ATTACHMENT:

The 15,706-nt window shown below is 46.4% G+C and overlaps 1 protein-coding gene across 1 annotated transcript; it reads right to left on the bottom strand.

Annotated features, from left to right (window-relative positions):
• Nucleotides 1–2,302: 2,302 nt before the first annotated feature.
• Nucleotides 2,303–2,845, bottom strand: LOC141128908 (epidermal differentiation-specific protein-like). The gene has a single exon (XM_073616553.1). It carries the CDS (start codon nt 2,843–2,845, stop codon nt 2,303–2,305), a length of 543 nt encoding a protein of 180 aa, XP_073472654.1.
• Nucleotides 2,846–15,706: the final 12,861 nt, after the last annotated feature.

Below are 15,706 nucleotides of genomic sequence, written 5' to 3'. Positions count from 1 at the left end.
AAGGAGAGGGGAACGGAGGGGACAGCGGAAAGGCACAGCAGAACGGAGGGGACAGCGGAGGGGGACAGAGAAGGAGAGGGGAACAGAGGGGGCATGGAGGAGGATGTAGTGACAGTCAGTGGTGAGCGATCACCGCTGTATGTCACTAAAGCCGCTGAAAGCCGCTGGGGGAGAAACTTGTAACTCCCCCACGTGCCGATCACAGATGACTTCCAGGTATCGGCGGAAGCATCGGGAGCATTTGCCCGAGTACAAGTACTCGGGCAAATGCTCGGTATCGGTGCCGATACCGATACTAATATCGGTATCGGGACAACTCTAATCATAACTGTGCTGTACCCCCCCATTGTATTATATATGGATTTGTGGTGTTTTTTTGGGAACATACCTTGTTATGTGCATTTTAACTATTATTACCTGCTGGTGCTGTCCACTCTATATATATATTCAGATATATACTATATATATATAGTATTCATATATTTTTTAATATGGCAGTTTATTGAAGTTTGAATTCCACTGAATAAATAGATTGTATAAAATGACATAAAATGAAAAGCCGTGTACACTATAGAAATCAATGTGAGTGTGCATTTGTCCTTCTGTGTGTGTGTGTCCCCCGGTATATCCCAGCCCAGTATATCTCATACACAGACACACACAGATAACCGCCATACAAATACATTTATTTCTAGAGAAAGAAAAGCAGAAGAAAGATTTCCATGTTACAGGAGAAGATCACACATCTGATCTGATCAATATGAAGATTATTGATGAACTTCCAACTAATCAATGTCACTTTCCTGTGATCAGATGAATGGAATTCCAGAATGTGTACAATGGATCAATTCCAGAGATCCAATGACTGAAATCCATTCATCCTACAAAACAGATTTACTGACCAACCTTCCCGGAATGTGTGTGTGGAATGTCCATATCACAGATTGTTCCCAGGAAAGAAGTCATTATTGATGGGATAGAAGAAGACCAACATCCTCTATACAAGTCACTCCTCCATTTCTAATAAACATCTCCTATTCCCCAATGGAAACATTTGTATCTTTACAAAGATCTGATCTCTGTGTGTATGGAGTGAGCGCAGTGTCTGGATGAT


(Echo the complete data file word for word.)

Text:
The 15,706-nt window shown below is 46.4% G+C and overlaps 1 protein-coding gene across 1 annotated transcript; it reads right to left on the bottom strand.

Annotated features, from left to right (window-relative positions):
• Nucleotides 1–2,302: 2,302 nt before the first annotated feature.
• Nucleotides 2,303–2,845, bottom strand: LOC141128908 (epidermal differentiation-specific protein-like). The gene has a single exon (XM_073616553.1). It carries the CDS (start codon nt 2,843–2,845, stop codon nt 2,303–2,305), a length of 543 nt encoding a protein of 180 aa, XP_073472654.1.
• Nucleotides 2,846–15,706: the final 12,861 nt, after the last annotated feature.

Below are 15,706 nucleotides of genomic sequence, written 5' to 3'. Positions count from 1 at the left end.
AAGGAGAGGGGAACGGAGGGGACAGCGGAAAGGCACAGCAGAACGGAGGGGACAGCGGAGGGGGACAGAGAAGGAGAGGGGAACAGAGGGGGCATGGAGGAGGATGTAGTGACAGTCAGTGGTGAGCGATCACCGCTGTATGTCACTAAAGCCGCTGAAAGCCGCTGGGGGAGAAACTTGTAACTCCCCCACGTGCCGATCACAGATGACTTCCAGGTATCGGCGGAAGCATCGGGAGCATTTGCCCGAGTACAAGTACTCGGGCAAATGCTCGGTATCGGTGCCGATACCGATACTAATATCGGTATCGGGACAACTCTAATCATAACTGTGCTGTACCCCCCCATTGTATTATATATGGATTTGTGGTGTTTTTTTGGGAACATACCTTGTTATGTGCATTTTAACTATTATTACCTGCTGGTGCTGTCCACTCTATATATATATTCAGATATATACTATATATATATAGTATTCATATATTTTTTAATATGGCAGTTTATTGAAGTTTGAATTCCACTGAATAAATAGATTGTATAAAATGACATAAAATGAAAAGCCGTGTACACTATAGAAATCAATGTGAGTGTGCATTTGTCCTTCTGTGTGTGTGTGTCCCCCGGTATATCCCAGCCCAGTATATCTCATACACAGACACACACAGATAACCGCCATACAAATACATTTATTTCTAGAGAAAGAAAAGCAGAAGAAAGATTTCCATGTTACAGGAGAAGATCACACATCTGATCTGATCAATATGAAGATTATTGATGAACTTCCAACTAATCAATGTCACTTTCCTGTGATCAGATGAATGGAATTCCAGAATGTGTACAATGGATCAATTCCAGAGATCCAATGACTGAAATCCATTCATCCTACAAAACAGATTTACTGACCAACCTTCCCGGAATGTGTGTGTGGAATGTCCATATCACAGATTGTTCCCAGGAAAGAAGTCATTATTGATGGGATAGAAGAAGACCAACATCCTCTATACAAGTCACTCCTCCATTTCTAATAAACATCTCCTATTCCCCAATGGAAACATTTGTATCTTTACAAAGATCTGATCTCTGTGTGTATGGAGTGAGCGCAGTGTCTGGATGAT